Why is Jupiter made up of gas? If the gravitational pull was strong enough would it compress to form a solid body?


The pull of gravity is strong, but not strong enough to make a solid layer on the surface. When forming, a gas giant collapses until it reaches an equilibrium point where, at each radial "layer", the inward force due to the weight of the gas further out is compensated by the gas pressure. Until this equilibrium is achieved, the pressure, density and temperature are all changing as the system tries to "find" its equilibrium.

Once equilibrium is established it's just a matter of seeing whether the temperature and pressure are such that material will exist in a solid, liquid or gas phase. Near the surface of Jupiter (temperature $\approx 200\,{\rm K}$; $\log_{10}(T/{\rm K})\approx 2.3$), the pressure is much too low for hydrogen gas: Hydrogen phase diagram

There is no exact surface, but depths one can see to have pressures on the order of hundreds of ${\rm kPa}$ ($\log_{10}(P/{\rm Pa})\approx 5$; the pressure would need to be about $100\,000\times$ higher for solid hydrogen to form at this temperature. The core of Jupiter is thought to be hot and dense enough that it may be a metallic liquid or perhaps solid, but as far as I know this has not been conclusively measured.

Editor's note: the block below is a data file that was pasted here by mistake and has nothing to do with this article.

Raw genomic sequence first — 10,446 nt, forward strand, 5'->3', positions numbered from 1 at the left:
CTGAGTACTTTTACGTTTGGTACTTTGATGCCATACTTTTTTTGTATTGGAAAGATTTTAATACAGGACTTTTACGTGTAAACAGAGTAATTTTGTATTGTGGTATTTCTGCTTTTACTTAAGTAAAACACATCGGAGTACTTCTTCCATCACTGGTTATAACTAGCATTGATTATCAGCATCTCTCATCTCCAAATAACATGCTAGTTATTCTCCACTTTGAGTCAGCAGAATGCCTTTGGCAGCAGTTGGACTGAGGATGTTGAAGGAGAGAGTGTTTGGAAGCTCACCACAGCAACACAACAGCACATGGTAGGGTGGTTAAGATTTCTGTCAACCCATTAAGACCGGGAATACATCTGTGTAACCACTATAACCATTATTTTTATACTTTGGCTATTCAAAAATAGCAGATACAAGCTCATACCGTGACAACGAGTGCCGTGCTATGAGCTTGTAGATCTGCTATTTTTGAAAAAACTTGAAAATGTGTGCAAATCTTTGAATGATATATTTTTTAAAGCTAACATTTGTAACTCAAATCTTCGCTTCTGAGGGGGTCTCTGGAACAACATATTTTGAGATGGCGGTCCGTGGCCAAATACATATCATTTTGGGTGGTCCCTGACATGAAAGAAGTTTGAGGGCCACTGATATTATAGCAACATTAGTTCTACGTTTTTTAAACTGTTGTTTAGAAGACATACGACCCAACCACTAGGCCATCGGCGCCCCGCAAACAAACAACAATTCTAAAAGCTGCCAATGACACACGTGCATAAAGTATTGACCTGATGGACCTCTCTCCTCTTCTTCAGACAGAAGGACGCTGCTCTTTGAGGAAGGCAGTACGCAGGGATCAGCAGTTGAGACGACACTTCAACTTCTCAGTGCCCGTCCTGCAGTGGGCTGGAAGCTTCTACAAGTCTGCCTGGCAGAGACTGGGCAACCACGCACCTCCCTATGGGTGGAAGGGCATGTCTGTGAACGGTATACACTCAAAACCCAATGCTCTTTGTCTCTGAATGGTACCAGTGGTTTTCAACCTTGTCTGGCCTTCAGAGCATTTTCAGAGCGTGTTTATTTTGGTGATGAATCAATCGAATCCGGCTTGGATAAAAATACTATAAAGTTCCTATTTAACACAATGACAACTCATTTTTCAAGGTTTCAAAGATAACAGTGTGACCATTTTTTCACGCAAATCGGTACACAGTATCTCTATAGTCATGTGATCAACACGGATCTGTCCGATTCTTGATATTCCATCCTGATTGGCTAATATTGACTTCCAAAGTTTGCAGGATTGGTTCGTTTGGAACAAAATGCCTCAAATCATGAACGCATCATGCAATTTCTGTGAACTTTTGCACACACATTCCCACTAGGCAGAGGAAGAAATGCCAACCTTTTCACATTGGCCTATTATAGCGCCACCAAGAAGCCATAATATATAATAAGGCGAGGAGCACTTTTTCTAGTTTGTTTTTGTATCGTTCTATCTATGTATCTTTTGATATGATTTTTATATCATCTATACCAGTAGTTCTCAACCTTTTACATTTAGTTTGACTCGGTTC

• $\begingroup$ Jupiter quite probably has a core that isn't hydrogen at all, since it likely formed by core-accretion onto a rocky body. $\endgroup$ – ProfRob May 8 '18 at 10:04
  • $\begingroup$ @RobJeffries - Is this a new idea from the Juno mission? (I had not heard that hypothesis, thus why I guessed the new mission results.) $\endgroup$ – honeste_vivere May 9 '18 at 13:26
  • $\begingroup$ @honeste_vivere The core-accretion model is the favoured model for how gas giants can form. It is already known that Saturn, Neptune and Uranus have rocky/icy cores. $\endgroup$ – ProfRob May 9 '18 at 13:31
  • $\begingroup$ @RobJeffries - Ah, okay I do recall learning about the other outer planets being "ice giants" but I was not aware that Jupiter was thought to have a rocky core. I thought it was still considered to have a potential metallic hydrogen core. $\endgroup$ – honeste_vivere May 9 '18 at 17:06
  • $\begingroup$ @honeste_vivere If it forms by core-accretion it has to have a rocky/icy core. That is one of the things Juno was sent to find out. $\endgroup$ – ProfRob May 9 '18 at 17:15

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